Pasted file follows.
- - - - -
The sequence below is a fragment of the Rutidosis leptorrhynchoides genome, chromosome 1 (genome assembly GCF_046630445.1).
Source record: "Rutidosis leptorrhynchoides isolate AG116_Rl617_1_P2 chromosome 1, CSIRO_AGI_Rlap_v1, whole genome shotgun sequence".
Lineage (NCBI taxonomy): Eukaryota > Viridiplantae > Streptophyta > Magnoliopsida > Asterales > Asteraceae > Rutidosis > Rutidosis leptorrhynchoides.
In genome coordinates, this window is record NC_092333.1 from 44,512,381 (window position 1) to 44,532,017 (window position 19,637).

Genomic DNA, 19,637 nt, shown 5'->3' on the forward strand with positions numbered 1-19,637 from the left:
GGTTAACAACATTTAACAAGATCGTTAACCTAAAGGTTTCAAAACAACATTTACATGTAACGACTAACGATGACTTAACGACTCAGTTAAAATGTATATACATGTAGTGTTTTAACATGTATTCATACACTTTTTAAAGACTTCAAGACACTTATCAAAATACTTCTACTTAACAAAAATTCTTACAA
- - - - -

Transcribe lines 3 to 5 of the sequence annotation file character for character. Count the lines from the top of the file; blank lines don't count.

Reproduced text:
Lineage (NCBI taxonomy): Eukaryota > Viridiplantae > Streptophyta > Magnoliopsida > Asterales > Asteraceae > Rutidosis > Rutidosis leptorrhynchoides.
In genome coordinates, this window is record NC_092333.1 from 44,512,381 (window position 1) to 44,532,017 (window position 19,637).

Genomic DNA, 19,637 nt, shown 5'->3' on the forward strand with positions numbered 1-19,637 from the left: